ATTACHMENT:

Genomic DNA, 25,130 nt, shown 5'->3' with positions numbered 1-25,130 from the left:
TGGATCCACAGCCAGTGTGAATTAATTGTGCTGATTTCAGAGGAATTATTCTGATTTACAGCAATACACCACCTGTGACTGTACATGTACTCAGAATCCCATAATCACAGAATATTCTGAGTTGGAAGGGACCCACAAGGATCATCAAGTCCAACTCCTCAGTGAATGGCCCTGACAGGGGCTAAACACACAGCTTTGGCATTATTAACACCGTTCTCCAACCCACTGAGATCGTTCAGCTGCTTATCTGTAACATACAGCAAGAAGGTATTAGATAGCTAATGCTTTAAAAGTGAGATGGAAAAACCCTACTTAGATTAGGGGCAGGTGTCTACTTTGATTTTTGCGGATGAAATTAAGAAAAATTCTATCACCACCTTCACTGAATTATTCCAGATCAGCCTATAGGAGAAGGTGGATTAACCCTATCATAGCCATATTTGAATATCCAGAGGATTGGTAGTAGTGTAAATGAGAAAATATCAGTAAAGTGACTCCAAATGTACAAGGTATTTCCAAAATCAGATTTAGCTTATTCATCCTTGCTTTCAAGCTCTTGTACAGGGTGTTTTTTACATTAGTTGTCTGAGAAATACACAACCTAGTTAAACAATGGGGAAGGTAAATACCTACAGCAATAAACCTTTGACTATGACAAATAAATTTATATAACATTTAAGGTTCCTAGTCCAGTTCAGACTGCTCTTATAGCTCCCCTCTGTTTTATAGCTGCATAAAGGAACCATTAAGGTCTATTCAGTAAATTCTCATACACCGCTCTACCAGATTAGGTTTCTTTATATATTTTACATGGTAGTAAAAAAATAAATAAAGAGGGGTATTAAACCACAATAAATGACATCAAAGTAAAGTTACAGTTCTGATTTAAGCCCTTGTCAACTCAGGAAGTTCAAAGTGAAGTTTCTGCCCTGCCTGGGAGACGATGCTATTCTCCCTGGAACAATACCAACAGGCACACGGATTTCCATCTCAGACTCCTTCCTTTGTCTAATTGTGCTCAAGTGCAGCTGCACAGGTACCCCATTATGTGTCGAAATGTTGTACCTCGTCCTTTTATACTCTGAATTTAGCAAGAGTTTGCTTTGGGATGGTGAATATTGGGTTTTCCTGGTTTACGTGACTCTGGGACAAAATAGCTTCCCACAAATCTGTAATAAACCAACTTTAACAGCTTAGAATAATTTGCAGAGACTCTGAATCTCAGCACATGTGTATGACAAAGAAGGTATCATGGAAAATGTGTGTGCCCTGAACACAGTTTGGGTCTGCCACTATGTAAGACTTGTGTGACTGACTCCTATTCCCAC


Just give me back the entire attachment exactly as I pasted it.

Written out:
Genomic DNA, 25,130 nt, shown 5'->3' with positions numbered 1-25,130 from the left:
TGGATCCACAGCCAGTGTGAATTAATTGTGCTGATTTCAGAGGAATTATTCTGATTTACAGCAATACACCACCTGTGACTGTACATGTACTCAGAATCCCATAATCACAGAATATTCTGAGTTGGAAGGGACCCACAAGGATCATCAAGTCCAACTCCTCAGTGAATGGCCCTGACAGGGGCTAAACACACAGCTTTGGCATTATTAACACCGTTCTCCAACCCACTGAGATCGTTCAGCTGCTTATCTGTAACATACAGCAAGAAGGTATTAGATAGCTAATGCTTTAAAAGTGAGATGGAAAAACCCTACTTAGATTAGGGGCAGGTGTCTACTTTGATTTTTGCGGATGAAATTAAGAAAAATTCTATCACCACCTTCACTGAATTATTCCAGATCAGCCTATAGGAGAAGGTGGATTAACCCTATCATAGCCATATTTGAATATCCAGAGGATTGGTAGTAGTGTAAATGAGAAAATATCAGTAAAGTGACTCCAAATGTACAAGGTATTTCCAAAATCAGATTTAGCTTATTCATCCTTGCTTTCAAGCTCTTGTACAGGGTGTTTTTTACATTAGTTGTCTGAGAAATACACAACCTAGTTAAACAATGGGGAAGGTAAATACCTACAGCAATAAACCTTTGACTATGACAAATAAATTTATATAACATTTAAGGTTCCTAGTCCAGTTCAGACTGCTCTTATAGCTCCCCTCTGTTTTATAGCTGCATAAAGGAACCATTAAGGTCTATTCAGTAAATTCTCATACACCGCTCTACCAGATTAGGTTTCTTTATATATTTTACATGGTAGTAAAAAAATAAATAAAGAGGGGTATTAAACCACAATAAATGACATCAAAGTAAAGTTACAGTTCTGATTTAAGCCCTTGTCAACTCAGGAAGTTCAAAGTGAAGTTTCTGCCCTGCCTGGGAGACGATGCTATTCTCCCTGGAACAATACCAACAGGCACACGGATTTCCATCTCAGACTCCTTCCTTTGTCTAATTGTGCTCAAGTGCAGCTGCACAGGTACCCCATTATGTGTCGAAATGTTGTACCTCGTCCTTTTATACTCTGAATTTAGCAAGAGTTTGCTTTGGGATGGTGAATATTGGGTTTTCCTGGTTTACGTGACTCTGGGACAAAATAGCTTCCCACAAATCTGTAATAAACCAACTTTAACAGCTTAGAATAATTTGCAGAGACTCTGAATCTCAGCACATGTGTATGACAAAGAAGGTATCATGGAAAATGTGTGTGCCCTGAACACAGTTTGGGTCTGCCACTATGTAAGACTTGTGTGACTGACTCCTATTCCCAC